Founder of the month: Rement

Ana Beatriz Benatti
Founder of the month

What does your company stand for?

Rement stands for the sustainable recycling of concrete. Our technology converts demolition concrete and CO2 into reusable sand and precipitated calcium carbonate, a filler for the paper and plastics industries. Our solution is targeted at building material recyclers and cement producers.


Where and how did you get the brilliant idea to start the company?

Felix used the coronavirus period to focus on the issue of resource consumption and emissions from the building material concrete. This enabled him to gradually develop a recycling concept from various building blocks that balanced ecological and economic benefits.

How did the founding team come together?

After developing the basic idea, Felix and Vincent decided to enter the GROW competition organised by PionierGarage. Adrian joined the team during the competition. Robert was sitting in the audience at the time and was excited by Rement’s approach, so he joined a little later and also recruited Achim to the team.

Where do you see the hurdles in the founding process? Where did you get support?

We are not yet formally incorporated. On the one hand, this is against the statutes of most spin-off funding programmes, but on the other hand, it is not necessary as we are not yet entering into any deeper contractual relationships. We don’t need a limited company for the startup spirit, although having a real company of our own is of course a further motivational boost.
Wherever possible, we try to complement our own expertise with an external perspective. For example, in the areas of decarbonisation and sustainability, we are supported by the Remove and Smart Green accelerators. From a construction perspective, we are supported by Prof. Gerdes’ KIT Innovation HUB and FUTURY The Mission Construction. In addition, of course, there are professional service providers such as patent attorneys and, later on, notaries and tax consultants.


What was one of your biggest challenges during the start-up phase?

During the start-up phase, the biggest challenge was to develop the core idea in a focused way, but at the same time to create structures that would work. This included finding a working environment, but also clarifying within the team who would contribute how much time and what role they would take on. After that, the main challenge was to secure funding and prioritise the research questions from a technical and economic point of view. We are now concentrating on developing the process technology, covering our staff costs in the medium term and creating the necessary framework for a pilot project in the long term.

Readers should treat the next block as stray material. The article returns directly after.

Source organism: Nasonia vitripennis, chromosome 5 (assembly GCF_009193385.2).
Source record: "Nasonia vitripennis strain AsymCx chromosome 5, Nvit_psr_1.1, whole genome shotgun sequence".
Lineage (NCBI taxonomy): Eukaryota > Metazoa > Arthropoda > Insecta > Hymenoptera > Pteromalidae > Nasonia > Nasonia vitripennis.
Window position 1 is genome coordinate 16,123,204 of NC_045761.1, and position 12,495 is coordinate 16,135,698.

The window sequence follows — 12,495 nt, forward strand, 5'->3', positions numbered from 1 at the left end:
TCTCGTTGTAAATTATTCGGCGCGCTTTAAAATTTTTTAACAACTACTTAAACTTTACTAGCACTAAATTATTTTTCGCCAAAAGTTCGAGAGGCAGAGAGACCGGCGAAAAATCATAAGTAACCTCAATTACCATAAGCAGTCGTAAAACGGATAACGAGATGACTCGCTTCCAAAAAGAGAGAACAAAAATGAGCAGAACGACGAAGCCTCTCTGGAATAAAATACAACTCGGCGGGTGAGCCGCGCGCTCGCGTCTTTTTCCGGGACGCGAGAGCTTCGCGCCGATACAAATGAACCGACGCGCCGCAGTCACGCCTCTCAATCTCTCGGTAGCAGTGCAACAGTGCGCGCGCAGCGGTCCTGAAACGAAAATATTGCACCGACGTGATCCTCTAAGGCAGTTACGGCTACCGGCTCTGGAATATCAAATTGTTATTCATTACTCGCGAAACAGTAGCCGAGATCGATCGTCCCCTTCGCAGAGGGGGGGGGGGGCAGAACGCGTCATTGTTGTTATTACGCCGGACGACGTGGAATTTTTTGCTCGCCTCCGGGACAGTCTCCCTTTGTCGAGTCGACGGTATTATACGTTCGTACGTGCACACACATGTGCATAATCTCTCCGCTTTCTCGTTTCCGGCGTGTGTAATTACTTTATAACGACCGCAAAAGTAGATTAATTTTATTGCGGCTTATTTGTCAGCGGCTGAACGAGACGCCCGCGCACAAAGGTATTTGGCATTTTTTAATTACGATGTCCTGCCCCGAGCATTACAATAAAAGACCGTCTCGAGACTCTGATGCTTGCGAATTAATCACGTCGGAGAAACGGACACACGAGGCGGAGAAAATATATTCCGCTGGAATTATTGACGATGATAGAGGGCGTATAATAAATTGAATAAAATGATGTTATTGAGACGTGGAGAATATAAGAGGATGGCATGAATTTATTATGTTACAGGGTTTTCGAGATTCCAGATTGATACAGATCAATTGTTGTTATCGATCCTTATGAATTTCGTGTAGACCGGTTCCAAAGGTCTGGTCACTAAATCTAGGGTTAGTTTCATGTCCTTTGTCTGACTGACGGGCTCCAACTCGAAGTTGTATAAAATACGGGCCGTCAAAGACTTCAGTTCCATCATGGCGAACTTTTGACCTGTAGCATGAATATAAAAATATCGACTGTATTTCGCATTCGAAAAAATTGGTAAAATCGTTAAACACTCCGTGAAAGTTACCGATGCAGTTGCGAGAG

From today’s perspective, what would you do differently?

The most important decisions so far have been: Do we go the university route or seek independence? What source material do we focus on? How do we fund the initial phase? And: Which target groups should we focus on? So far, we are happy with our decisions, but it will be months or years before we can draw a final conclusion.
With regard to resource efficiency, we may have spent a little too long trying to strengthen the team in the field of building materials technology, instead of building up expertise in the existing team or looking for a partner institute with the expertise that the IMB now brings to the table.
The search for the first laboratory could also have been quicker. We spent a long time looking for favourable premises on Immoscout instead of contacting KIT directly.


What qualities do you think a founder should have?

Not every founder has to be able to do everything, it’s the team that counts. One person brings experience to the team, another a fresh mind. One person may like to play the role of foreign minister, while another prefers to drive important roadmap items internally. Either way, what is important is an unwavering commitment, strong intrinsic motivation, resilience and the ability to prioritise.


Do you have any practical tips for other young entrepreneurs?

The first tip is to talk to as many people as possible early on who can judge whether there is a market for your idea. No one has ever said to us “it’s so early, I can’t say anything yet”. Keep validating a hypothetical solution until it becomes a reality. But keep an eye on your calendar and think about when to talk to whom.

Second, dare to drill the thick boards. Many investors have understood that innovation in hardware and green tech does not pay off as quickly as an online shop or an app, but it is still necessary. Technical universities offer a good environment for this kind of innovation.


What are your plans for the future? What are your next major milestones?

We are about to launch our next prototype, which will demonstrate the process in a highly automated form. For the first time, this will result in larger quantities of material that we can send to interested companies. We are also planning a public demonstration of the prototype, for which interested parties can register with us.
The biggest milestone so far is scheduled for next year: The pilot. This will prove that the process can be fully automated and works in a real environment. This will make our solution much more tangible for building material recyclers and cement producers. After the pilot phase, we are now in the starting blocks for the first commercial-scale plant.


Thank you for answering the questions!



Listen to the podcast episode with Felix and Robert from the founding team. Daniela talks to them about their founding story, their mission and vision and much more. Have fun listening in.

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